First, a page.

It was a Hamilton Beach white crock. After reading many of your comments, I think I will throw out our crocks. Have a young son who is having some learning disabilites, and want to eliminate all potential toxic sources. Scary stuff.

  26. admin

    If there had been lead detected with the XRF machine, my next step would have absolutely been a leach test. However, there was no lead. No lead in the item means that there is no possibility of lead leaching into the food. It can only leach if it is present to begin with…

    That said, I do think it’s worth testing leaching of other materials such as zinc and cadmium, since the XRF test I did was only for lead….Everything I read, however, indicated that the leach tests available to consumers have a very broad margin of error, so I may see about getting a leach test done for these other materials in a lab so that we can count on the results a bit more than a home test.

    Thanks for stopping by!

  27. Barbara Forth

    Thank you so much TVelocity for the research you did. I am grateful and relieved, but must admit too being still a little sceptical. I’m with Cate about boiling water, keeping it hot for hours and then testing for lead. Has anyone ever done this? I will do it myself I think, and test with the home tests for lead. Until then, I’ll hold off on buying a crock pot for my daughters with their young children.

  28. flyingbird

    This is fantastic. Thank you so much for doing all this work, and sharing your results. You have given me great reassurance!

  29. Caitlin

    I haven’t used my Rival Crockpot for fear of lead for two years now. I have been searching for some more answers but never have been able to find anything until now. Thank you so much!!

  30. Stacy

    Thank you so much for doing this research and for posting it!! I did not own a crock pot at the time I brought the local handheld XRF guy to my house (after his visit, all my dinnerware was replaced – starting with the 10% lead vintage earthware!!). I so disappointed to hear about lead in crock pots. I think will go out tomorrow (finally) and buy my first crock pot and then stop by the XRF compamy and have it checked out – just to be sure. I spent hours researching this the other night – everything I read was so inconclusive and incomplete – I gave up on buying one. Thanks Stephanie for sending me this link!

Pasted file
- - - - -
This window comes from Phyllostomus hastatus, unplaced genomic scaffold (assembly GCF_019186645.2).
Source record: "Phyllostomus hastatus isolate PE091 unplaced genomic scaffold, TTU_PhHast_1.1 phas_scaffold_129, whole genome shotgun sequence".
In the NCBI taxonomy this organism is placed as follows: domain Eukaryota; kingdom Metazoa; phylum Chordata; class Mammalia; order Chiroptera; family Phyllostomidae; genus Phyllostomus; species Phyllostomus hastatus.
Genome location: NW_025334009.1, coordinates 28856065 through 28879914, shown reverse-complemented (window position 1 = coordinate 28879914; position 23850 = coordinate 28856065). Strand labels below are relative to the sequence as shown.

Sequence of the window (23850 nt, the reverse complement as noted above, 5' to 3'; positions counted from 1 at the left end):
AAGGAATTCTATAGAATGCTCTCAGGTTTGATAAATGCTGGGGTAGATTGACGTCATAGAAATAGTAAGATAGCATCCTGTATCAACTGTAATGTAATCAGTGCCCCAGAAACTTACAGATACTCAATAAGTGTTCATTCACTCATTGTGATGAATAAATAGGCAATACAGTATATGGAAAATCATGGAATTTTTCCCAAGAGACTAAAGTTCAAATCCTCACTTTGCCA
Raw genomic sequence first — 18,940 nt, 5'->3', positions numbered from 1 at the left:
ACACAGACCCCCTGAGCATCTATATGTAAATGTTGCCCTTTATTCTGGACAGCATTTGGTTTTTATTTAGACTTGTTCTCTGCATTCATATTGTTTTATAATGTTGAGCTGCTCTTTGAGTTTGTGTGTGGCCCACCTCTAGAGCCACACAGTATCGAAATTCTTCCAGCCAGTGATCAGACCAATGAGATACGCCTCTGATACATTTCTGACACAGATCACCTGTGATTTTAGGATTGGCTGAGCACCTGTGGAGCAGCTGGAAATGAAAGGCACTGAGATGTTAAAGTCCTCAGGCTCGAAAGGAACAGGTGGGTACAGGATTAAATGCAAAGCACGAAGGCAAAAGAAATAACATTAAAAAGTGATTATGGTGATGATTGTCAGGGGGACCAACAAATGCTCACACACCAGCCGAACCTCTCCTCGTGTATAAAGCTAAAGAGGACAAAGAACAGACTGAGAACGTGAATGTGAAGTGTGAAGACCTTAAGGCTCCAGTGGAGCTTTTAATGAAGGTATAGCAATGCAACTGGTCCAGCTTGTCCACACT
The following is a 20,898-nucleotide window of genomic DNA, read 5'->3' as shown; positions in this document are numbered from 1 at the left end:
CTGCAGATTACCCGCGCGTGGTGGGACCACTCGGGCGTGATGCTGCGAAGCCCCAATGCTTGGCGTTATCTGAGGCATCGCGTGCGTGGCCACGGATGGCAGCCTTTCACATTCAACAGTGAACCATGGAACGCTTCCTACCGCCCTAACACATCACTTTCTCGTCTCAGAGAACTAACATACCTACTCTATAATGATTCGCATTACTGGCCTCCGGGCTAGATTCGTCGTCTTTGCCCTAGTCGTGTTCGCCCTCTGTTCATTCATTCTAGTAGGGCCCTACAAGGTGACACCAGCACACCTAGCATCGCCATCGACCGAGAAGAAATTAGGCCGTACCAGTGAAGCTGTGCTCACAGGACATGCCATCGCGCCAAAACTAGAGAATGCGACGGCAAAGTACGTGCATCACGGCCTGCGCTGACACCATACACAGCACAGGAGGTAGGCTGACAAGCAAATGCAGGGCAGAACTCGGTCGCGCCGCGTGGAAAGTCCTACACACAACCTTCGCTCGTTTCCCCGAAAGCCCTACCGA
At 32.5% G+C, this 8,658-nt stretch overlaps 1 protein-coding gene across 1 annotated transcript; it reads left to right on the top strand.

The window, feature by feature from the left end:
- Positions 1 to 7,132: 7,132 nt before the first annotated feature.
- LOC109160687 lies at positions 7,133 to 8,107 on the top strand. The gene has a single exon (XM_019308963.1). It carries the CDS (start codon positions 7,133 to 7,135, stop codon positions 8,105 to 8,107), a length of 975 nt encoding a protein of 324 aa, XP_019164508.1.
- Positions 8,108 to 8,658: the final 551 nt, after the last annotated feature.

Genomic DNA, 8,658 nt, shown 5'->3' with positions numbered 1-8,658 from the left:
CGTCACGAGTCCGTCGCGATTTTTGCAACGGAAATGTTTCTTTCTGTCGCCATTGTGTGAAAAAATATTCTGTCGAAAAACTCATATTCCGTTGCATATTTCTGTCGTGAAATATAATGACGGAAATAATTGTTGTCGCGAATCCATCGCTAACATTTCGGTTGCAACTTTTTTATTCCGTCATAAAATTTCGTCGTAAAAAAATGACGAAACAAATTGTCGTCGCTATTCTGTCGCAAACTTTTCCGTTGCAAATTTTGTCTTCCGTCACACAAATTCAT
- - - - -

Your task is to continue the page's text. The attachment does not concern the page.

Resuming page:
31. admin

    Jill, you are correct that the pot doesn’t always have to be broken to test for leaching. The folks I worked with, however, didn’t have leach testing capability on-site, and as a rule sent just a sample for leach testing at another location, not a whole big crock pot insert.

    I will have to do more digging about other contaminants. The original question I got was about lead, so that’s what I focused on. Thanks for letting me know there are other things to check out!

  32. jill davis

    I had my Rival crock pot tested at a lab where they did a leach test- didn’t have to destroy the pot, just filled it with a solution of something (can’t remember exactly what) and waited for any materials to leach out of the pot. The result was high levels of zinc. The levels of zinc were just barely under the allowable accepted “safe” levels for human consumption–this after 8 years of using that crockpot!

    I first became suspicious about leaching when I cooked a broth-based meal in the crockpot. The flavor of the soup was light and this metallic taste came through. I tried the soup again and same thing. This metallic taste never happened with the heavier meals I would cook. The light broth tipped me off. I’ve never used a crock pot since.

    So, worry about toxic materials other than lead!

  33. Anne

    Thank you for sharing this information! A neighborhood friend of mine was just telling me that she threw away her crock pots because she heard about the “lead levels”. I started doing some searching around, because I use my crock pot ALL THE TIME. I am relieved to hear of your findings!

  34. sheila

    thk you…10x over..i just purchased a rival black a few mo ago thanks for the effort and diligence..

  35. AnneM